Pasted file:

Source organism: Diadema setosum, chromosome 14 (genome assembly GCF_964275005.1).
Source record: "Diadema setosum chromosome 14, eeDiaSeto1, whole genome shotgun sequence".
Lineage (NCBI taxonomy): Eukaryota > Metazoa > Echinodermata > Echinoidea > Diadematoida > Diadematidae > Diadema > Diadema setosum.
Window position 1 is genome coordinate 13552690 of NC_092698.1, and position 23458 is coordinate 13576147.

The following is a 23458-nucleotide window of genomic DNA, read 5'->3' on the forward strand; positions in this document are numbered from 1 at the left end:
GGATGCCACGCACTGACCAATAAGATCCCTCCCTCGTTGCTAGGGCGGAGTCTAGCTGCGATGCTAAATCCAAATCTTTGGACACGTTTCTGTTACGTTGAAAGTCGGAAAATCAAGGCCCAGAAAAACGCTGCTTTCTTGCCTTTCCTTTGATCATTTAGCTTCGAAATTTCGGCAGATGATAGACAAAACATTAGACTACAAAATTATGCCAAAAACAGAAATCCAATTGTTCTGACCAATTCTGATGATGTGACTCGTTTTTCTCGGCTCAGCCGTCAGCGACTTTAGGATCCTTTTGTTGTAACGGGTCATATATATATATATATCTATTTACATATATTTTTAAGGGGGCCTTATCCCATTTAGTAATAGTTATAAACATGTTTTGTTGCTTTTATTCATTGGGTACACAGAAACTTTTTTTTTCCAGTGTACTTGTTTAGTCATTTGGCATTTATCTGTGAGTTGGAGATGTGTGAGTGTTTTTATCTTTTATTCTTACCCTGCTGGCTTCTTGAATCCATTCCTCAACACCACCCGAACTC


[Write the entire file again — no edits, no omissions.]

Source organism: Diadema setosum, chromosome 14 (genome assembly GCF_964275005.1).
Source record: "Diadema setosum chromosome 14, eeDiaSeto1, whole genome shotgun sequence".
Lineage (NCBI taxonomy): Eukaryota > Metazoa > Echinodermata > Echinoidea > Diadematoida > Diadematidae > Diadema > Diadema setosum.
Window position 1 is genome coordinate 13552690 of NC_092698.1, and position 23458 is coordinate 13576147.

The following is a 23458-nucleotide window of genomic DNA, read 5'->3' on the forward strand; positions in this document are numbered from 1 at the left end:
GGATGCCACGCACTGACCAATAAGATCCCTCCCTCGTTGCTAGGGCGGAGTCTAGCTGCGATGCTAAATCCAAATCTTTGGACACGTTTCTGTTACGTTGAAAGTCGGAAAATCAAGGCCCAGAAAAACGCTGCTTTCTTGCCTTTCCTTTGATCATTTAGCTTCGAAATTTCGGCAGATGATAGACAAAACATTAGACTACAAAATTATGCCAAAAACAGAAATCCAATTGTTCTGACCAATTCTGATGATGTGACTCGTTTTTCTCGGCTCAGCCGTCAGCGACTTTAGGATCCTTTTGTTGTAACGGGTCATATATATATATATATCTATTTACATATATTTTTAAGGGGGCCTTATCCCATTTAGTAATAGTTATAAACATGTTTTGTTGCTTTTATTCATTGGGTACACAGAAACTTTTTTTTTCCAGTGTACTTGTTTAGTCATTTGGCATTTATCTGTGAGTTGGAGATGTGTGAGTGTTTTTATCTTTTATTCTTACCCTGCTGGCTTCTTGAATCCATTCCTCAACACCACCCGAACTC